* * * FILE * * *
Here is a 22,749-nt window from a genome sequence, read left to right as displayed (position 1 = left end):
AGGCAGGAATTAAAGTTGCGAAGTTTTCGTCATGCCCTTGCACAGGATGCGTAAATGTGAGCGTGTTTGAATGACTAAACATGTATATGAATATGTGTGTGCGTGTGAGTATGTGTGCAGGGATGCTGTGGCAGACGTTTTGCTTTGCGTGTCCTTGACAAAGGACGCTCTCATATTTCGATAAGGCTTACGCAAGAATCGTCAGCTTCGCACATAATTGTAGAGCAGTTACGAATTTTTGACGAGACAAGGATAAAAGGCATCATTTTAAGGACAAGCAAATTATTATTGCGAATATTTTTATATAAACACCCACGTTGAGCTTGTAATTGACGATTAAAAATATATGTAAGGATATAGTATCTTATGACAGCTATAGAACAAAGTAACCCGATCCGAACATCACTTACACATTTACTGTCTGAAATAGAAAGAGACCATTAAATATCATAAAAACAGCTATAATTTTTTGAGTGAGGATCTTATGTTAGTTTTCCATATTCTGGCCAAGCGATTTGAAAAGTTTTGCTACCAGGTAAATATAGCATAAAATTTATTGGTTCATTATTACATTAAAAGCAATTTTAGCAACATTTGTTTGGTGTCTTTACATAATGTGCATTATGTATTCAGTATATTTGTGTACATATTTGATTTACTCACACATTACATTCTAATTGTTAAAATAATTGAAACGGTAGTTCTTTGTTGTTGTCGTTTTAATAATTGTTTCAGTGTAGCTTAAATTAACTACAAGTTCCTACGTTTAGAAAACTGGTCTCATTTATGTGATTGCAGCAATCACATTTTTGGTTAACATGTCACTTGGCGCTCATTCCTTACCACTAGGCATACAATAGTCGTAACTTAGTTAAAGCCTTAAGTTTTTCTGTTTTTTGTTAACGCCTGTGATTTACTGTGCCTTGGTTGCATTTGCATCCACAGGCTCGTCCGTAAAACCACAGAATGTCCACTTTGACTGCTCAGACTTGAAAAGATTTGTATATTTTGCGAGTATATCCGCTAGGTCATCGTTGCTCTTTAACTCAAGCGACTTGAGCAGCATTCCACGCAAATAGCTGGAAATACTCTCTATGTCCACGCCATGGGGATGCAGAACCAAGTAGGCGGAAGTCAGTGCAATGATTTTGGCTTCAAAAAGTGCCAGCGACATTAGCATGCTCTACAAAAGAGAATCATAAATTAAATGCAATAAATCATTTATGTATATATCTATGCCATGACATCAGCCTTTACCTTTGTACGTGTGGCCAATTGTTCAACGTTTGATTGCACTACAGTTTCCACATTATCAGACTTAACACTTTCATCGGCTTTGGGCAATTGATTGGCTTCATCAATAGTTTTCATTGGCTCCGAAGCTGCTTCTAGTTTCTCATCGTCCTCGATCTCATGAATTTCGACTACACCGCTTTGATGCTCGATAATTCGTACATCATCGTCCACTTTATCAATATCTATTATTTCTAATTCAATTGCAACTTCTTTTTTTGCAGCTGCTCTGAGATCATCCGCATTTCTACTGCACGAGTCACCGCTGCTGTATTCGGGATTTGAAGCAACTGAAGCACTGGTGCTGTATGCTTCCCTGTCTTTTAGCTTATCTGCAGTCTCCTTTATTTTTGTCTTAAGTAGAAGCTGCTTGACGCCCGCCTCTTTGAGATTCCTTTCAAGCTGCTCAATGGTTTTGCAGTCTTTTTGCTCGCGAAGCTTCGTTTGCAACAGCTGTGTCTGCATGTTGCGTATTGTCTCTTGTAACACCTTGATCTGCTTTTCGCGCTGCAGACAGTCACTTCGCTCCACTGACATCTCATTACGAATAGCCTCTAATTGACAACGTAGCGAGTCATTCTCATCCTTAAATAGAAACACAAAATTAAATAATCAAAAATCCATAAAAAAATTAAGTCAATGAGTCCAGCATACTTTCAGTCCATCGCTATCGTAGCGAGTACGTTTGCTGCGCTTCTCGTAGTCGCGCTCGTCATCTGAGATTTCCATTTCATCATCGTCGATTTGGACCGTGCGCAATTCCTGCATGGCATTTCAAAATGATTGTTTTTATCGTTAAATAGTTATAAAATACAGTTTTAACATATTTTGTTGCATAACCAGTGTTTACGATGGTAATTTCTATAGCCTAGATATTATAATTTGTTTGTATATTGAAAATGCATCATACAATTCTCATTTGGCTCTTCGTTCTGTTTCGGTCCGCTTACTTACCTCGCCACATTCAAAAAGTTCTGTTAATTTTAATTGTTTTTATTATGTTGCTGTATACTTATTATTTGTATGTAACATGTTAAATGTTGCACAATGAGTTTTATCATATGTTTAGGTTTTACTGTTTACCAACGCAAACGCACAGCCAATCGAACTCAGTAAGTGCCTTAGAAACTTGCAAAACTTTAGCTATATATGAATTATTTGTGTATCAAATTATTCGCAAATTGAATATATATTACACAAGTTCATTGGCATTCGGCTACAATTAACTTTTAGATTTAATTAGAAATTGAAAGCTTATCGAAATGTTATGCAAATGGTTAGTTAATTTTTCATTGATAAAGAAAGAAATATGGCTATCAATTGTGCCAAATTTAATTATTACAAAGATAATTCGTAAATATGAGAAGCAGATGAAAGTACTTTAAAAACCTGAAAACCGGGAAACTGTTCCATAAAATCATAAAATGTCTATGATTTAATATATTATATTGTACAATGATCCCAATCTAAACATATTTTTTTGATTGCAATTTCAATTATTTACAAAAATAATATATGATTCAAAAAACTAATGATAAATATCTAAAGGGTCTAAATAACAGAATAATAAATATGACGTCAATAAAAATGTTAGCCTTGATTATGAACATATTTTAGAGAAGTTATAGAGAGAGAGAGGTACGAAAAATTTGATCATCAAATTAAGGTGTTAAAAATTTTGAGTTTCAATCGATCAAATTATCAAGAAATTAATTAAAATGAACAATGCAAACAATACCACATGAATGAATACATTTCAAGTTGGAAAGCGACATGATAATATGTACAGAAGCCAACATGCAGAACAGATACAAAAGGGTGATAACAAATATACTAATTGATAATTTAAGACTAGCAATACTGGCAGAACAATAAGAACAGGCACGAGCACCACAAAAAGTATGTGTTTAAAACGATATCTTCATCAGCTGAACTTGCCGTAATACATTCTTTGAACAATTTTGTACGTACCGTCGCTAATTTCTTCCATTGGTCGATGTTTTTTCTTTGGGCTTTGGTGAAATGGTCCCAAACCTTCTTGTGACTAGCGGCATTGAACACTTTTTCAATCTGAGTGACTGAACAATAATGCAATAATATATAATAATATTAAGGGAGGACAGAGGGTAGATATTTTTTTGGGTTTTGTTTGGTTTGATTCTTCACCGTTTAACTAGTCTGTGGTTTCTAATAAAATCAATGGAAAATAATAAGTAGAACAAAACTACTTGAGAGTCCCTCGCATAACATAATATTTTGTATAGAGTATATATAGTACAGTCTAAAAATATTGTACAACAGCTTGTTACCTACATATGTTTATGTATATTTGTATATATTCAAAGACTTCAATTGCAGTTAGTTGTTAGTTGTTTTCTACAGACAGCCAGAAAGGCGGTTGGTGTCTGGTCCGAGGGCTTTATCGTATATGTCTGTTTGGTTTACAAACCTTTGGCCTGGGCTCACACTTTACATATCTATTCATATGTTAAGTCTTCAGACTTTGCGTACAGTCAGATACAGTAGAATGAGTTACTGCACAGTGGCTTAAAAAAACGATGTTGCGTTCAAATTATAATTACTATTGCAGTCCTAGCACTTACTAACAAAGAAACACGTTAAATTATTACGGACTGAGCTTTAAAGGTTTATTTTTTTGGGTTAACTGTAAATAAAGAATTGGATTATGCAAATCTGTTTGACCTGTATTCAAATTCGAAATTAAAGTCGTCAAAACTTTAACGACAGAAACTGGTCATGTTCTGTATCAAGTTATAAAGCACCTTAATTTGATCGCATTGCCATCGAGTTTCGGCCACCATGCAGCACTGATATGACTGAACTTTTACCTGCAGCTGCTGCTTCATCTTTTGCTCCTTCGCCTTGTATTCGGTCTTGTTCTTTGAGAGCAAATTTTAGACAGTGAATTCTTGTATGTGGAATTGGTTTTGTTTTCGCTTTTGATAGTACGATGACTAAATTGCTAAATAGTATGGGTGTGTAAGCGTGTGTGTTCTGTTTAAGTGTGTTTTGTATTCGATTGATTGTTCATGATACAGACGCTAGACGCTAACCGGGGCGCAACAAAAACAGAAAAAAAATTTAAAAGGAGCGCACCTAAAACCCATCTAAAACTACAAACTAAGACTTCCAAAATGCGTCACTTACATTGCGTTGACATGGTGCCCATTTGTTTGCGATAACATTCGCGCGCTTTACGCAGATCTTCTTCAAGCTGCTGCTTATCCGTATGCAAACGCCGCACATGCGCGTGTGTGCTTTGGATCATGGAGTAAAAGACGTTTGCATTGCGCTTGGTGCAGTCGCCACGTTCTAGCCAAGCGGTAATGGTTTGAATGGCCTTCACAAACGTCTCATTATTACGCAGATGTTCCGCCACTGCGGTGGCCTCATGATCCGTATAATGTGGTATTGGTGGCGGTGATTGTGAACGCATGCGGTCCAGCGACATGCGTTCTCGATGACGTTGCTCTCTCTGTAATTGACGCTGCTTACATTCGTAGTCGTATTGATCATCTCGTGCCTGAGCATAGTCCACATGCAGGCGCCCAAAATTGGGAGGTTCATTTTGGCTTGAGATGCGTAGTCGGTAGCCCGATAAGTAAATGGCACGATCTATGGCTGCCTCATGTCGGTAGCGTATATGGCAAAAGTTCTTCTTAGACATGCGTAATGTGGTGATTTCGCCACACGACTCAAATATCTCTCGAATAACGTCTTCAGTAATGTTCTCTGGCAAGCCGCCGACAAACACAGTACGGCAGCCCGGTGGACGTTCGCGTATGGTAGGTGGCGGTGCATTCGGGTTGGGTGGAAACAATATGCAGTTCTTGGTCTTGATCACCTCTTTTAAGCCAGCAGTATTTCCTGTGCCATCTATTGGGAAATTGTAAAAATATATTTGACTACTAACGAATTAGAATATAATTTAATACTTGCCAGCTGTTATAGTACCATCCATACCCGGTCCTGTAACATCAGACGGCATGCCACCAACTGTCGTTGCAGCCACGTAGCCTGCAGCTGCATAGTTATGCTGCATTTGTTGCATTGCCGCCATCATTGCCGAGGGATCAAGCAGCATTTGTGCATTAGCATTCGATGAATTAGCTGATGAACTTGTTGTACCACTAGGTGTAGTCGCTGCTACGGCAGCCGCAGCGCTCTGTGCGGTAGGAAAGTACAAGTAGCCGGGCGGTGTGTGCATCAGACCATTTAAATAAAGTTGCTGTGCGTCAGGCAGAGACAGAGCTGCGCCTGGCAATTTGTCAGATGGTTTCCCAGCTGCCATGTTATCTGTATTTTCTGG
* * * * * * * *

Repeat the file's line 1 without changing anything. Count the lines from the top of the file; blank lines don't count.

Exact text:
Here is a 22,749-nt window from a genome sequence, read left to right as displayed (position 1 = left end):